Have you heard that root canals turn the teeth in your mouth black? Or that they cause discomfort?
At the Dentist on Glasgow, our general dentist for Whanganui New Zealand has restored thousands of smiles using root canals. And can personally attest to how beneficial this treatment is.
But we know that myths surrounding this treatment are prevalent. Here, our general dentist for Whanganui New Zealand debunks the most common myths about root canals.
Myth 1- It kills the tooth
This is a bit of a yes and no answer.
According to our general dentist for Whanganui New Zealand, a root canal may technically kill a tooth if all of the pulp needs to be removed due to the infection. We will aim to leave some of it present, but this may not be possible.
Once the root canal has been filled, you will be able to feel the tooth and use it as you would any other tooth. So, it won’t be dead.
Myth 2- The tooth will turn black
This is an odd myth! As in our practice, your general dentist Whanganui, we have never seen this happen.
It is linked to the root canal killing the tooth. But a tooth that has been treated with a root canal will not turn black, grey or blue. This is what makes a root canal a desirable option; it keeps the tooth white and in your mouth, preventing an extraction. It wouldn’t be so widely practised if it caused your teeth to turn black!
Myth 3- It is uncomfortable
Root canals have, unfortunately, become linked with discomfort. But we think we know why and it is to do with the sensation that many patients experience when going to have a root canal performed. As many of them will have abscesses.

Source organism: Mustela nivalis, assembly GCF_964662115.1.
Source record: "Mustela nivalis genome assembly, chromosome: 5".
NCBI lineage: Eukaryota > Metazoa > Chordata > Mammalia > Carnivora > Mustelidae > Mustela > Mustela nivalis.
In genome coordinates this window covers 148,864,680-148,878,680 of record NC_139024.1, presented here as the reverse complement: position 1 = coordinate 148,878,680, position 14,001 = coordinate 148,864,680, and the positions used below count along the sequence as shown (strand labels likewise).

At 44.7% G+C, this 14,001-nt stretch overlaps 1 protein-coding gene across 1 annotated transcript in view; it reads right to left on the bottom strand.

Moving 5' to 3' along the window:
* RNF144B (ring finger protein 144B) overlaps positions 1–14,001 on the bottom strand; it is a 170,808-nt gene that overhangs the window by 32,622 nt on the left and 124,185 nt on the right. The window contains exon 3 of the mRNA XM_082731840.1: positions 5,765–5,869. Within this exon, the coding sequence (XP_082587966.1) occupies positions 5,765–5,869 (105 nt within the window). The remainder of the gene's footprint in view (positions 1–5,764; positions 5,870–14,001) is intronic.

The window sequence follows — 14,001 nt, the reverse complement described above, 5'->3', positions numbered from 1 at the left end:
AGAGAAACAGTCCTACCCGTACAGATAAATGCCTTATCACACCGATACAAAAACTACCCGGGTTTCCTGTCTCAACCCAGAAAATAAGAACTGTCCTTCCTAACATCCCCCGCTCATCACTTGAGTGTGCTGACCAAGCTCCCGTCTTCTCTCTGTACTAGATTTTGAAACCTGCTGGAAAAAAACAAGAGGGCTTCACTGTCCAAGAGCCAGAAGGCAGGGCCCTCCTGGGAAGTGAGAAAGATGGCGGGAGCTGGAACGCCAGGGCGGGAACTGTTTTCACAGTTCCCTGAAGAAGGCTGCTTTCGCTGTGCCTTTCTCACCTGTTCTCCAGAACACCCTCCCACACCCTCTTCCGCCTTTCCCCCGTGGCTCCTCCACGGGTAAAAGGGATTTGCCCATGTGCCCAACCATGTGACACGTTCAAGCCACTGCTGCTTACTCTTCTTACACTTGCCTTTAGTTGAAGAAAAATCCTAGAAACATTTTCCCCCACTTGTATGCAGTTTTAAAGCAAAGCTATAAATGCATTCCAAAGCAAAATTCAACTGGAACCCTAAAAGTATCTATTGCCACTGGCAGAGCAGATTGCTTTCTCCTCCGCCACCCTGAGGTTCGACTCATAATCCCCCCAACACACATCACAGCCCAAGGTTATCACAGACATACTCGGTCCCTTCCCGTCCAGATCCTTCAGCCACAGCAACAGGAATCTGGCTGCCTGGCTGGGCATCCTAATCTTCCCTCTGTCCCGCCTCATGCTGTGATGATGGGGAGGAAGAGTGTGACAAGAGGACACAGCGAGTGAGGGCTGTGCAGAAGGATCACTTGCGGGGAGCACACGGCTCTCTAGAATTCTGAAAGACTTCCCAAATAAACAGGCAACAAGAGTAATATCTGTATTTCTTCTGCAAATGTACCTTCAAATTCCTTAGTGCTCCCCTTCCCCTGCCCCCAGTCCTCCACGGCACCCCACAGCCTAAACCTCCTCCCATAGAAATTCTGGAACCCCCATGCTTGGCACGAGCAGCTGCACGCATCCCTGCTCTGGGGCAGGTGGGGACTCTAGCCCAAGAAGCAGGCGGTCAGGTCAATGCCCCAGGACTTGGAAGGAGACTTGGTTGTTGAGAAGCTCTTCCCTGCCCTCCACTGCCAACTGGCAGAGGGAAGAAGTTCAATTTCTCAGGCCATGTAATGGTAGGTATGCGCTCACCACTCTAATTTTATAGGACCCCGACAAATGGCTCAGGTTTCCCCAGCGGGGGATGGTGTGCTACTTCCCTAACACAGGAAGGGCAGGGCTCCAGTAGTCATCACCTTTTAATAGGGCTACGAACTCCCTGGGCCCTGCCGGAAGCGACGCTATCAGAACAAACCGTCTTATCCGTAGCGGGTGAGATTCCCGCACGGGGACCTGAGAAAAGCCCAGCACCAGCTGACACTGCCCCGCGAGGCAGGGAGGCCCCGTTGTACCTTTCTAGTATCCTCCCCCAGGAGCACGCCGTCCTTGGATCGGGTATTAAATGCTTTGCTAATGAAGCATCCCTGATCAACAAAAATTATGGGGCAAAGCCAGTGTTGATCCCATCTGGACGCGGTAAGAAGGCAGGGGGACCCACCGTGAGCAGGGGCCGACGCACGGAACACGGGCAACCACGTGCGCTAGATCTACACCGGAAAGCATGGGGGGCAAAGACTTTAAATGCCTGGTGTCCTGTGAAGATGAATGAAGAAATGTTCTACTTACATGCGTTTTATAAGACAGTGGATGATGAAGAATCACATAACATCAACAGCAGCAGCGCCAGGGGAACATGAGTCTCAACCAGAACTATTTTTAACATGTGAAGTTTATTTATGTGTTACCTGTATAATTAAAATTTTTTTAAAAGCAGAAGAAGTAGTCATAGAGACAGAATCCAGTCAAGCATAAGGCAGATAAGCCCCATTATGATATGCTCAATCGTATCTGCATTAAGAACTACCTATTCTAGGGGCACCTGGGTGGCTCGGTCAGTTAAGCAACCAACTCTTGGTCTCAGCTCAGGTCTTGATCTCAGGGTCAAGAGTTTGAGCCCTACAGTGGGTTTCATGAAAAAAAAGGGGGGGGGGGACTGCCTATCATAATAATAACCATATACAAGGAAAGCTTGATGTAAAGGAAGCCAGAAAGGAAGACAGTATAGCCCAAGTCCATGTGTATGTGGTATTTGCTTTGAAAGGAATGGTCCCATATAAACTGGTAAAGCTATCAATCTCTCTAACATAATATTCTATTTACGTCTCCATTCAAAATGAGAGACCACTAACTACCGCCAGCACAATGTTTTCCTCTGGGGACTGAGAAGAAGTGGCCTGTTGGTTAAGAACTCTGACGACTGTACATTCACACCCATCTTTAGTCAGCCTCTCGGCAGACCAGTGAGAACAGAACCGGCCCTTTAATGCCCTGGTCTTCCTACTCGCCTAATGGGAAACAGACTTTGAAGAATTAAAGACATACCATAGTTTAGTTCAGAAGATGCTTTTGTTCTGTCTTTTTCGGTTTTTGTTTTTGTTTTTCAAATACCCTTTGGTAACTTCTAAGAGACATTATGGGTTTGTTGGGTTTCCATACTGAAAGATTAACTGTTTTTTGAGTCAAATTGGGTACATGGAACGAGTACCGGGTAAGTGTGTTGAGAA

Our team will ensure that your mouth is numbed before you have the root canal performed. And any sensations that may occur afterwards at home should be minimal and controllable with over- the-counter pain relief.
If you notice that there is still discomfort under your tooth, please call our team for a check-up.
Myth 4- It only delays an extraction
A root canal is designed to be a permanent solution to a tooth that has been damaged by an abscess.
In rare cases, you may need to have an extraction after a root canal, but this will only happen if the root canal fails, which is a rare outcome. A root canal builds up the damaged tooth and allows it to function as the other teeth in the mouth do. So, its role is to restore and repair, not to delay another treatment.
Myth 5- Extractions are better
Of the two procedures, root canals offer more advantages.
They promote better oral health, prevent further tooth decay and gum disease, and also allow you to keep the aesthetics of your smile.
Extractions may not be the best option if you have an abscess at the front of your mouth, as you won’t want a gap in your smile. They can also take a long time to heal, whereas a root canal may feel sensitive, but doesn’t need any healing time.
All treatments carry risks. Individual consultation is required with one of our practitioners to ensure that the treatment is right for you.